By Carol Coven Grannick
for Cynthia Leitich Smith‘s Cynsations

This morning I see a child on the early side of toddler, snuggled like a well-placed puzzle piece in his daddy’s arms.

He smiles at me, reaches out with one arm, as if I will be a wonderful new discovery. I reach back…

But, no. The minute I do, he pulls his hand away, squishing himself into the soft corners of a neck, shoulder, chest.

He’ll reach back when he’s ready. Right now I’m too new, too scary.

He’ll begin devoting a great proportion of his time to toddling out into the world, crawling or leaping into courageous experiences, taking risks, feeling exhilarated, yet vulnerable, and then scooting back into the safe spaces of his life for a rest, reassurance, and renewal.

Are we adults really much different?

For me, I’d say the answer is “no” – certainly not when it comes to needing a calm, comfortable, even neutral emotional space between encouraging myself to be courageous, vulnerable, emotionally and intellectually risk-taking in relationships and art.

A Culture of Courage

The concepts of finding the courage to make yourself vulnerable, break out of comfortable patterns and take risks, and create resilience and strength after failure, are not new – but have become increasingly familiar.

When I first heard this kind of language many decades ago in New York psychoanalytic circles, the concept of safety – AKA “comfortable” – was a pejorative term. Safety was a place to challenge, leave behind with other neurotic behaviors, cast aside as one leaped into learning to be vulnerable, take emotional, intellectual, job- and relationship-related risks.

I’d hear things like, You’re in a ‘safe’ job (not challenging yourself) and You’re in a ‘safe’ relationship (too comfortable) – as if there was something cowardly (or neurotic) about being in a certain kind of situation.

At the time, I didn’t have the courage to question this. But inside, I didn’t understand how the need for safety was “bad”. It puzzled me. I certainly understood it intellectually. But emotionally?

Not so much. I’d longed for a sense of safety as a child, and was even more aware of the need for it as an adult…That is, the feeling that I was protected, safe, comfortable – who could ask for more?

Upside/Downside

As I matured (and learned to trust my own beliefs, capacities, and strengths), I found and tried to sustain the courage to be vulnerable, take emotional and intellectual risks, and use disappointments and failures, in relationships and in my writing life, to grow stronger and clearer about myself and my work.

There’s no question that having the courage to experience vulnerability, take emotional and intellectual risks, work hard to find and maintain resilience after disappointments and failures, can be exhilarating, nourishing, deeply meaningful, and exquisitely rewarding.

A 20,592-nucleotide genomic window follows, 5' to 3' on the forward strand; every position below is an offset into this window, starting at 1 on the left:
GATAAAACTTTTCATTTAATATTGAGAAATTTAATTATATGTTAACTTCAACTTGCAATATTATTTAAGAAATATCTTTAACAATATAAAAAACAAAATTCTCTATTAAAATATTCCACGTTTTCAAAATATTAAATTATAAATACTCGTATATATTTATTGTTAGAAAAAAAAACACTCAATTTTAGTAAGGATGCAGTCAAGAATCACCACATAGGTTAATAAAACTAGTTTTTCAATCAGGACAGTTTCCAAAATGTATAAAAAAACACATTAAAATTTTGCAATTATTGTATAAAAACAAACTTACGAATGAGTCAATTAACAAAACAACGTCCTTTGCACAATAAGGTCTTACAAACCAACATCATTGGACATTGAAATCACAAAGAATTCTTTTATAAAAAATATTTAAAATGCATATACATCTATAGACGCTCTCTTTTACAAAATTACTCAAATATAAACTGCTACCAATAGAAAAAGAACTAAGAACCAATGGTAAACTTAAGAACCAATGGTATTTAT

It can also be terrifying, discouraging, and occasionally even depleting.

So in between the leaps into experiences that may frighten – but ultimately reward – us, I like to think that seeking safety or comfort is important, too.

I believe equally in the benefits of courageous vulnerability and risk-taking in our work and our lives, and the need for emotional safety. I try not to judge one as better than the other, but instead view them as a unit, better together than they are apart.

Don’t get me wrong. I’ve worked hard to be courageous and to be a risk-taker in my life and my work. I just don’t want to disregard, dismiss, or disparage, the need for safety, for comfort – between the minutes or days or months of being courageous.

Between “Over” and “Next”

I love those times of safety, during which I often focus on nourishing my spirit and intellect. I heard a replay of an NPR interview with the magnificent Norman Lear. Many of you may have heard or read the original interview.

“I think what I’m saying – and it’s something I’ve come to over a number of years – is I do enjoy the moment,” he continues. “There are two little words that couldn’t be more true – ‘over’ and ‘next.’

“When something is over, you gotta get used to knowing that it is over. Nothing is going to bring it back. It is just a memory. What about ‘next’?

If there’s a hammock in the middle, then that’s what they mean about living in the moment.

I think of that hammock as a safe, comforting place. A place to rock in between periods of intense, deep, vulnerable, and risk-taking work.

Not a place of denial of or defense against being courageous, but a place between.

And, like the little one I saw this morning, cuddling into his parent’s body, I embrace it.

I hold on as long as I need to, gazing out at what might be “next” – then, leap.

Cynsational Notes

More on Carol Coven Grannick

Carol Coven Grannick has been a writer since before her fourth grade teacher told her she was one. Her poetry, essays, and articles have appeared in numerous print and online venues.

She began writing for children in 1999, and her poetry and fiction have appeared in Highlights for Children, Ladybug, Cricket and Hunger Mountain. Her picture book manuscripts have won several
awards, and her middle grade novel in verse manuscript, “Reeni’s Turn,” was named a finalist in the 2014 Katherine Paterson Prize for YA and Children’s Writing at Hunger Mountain.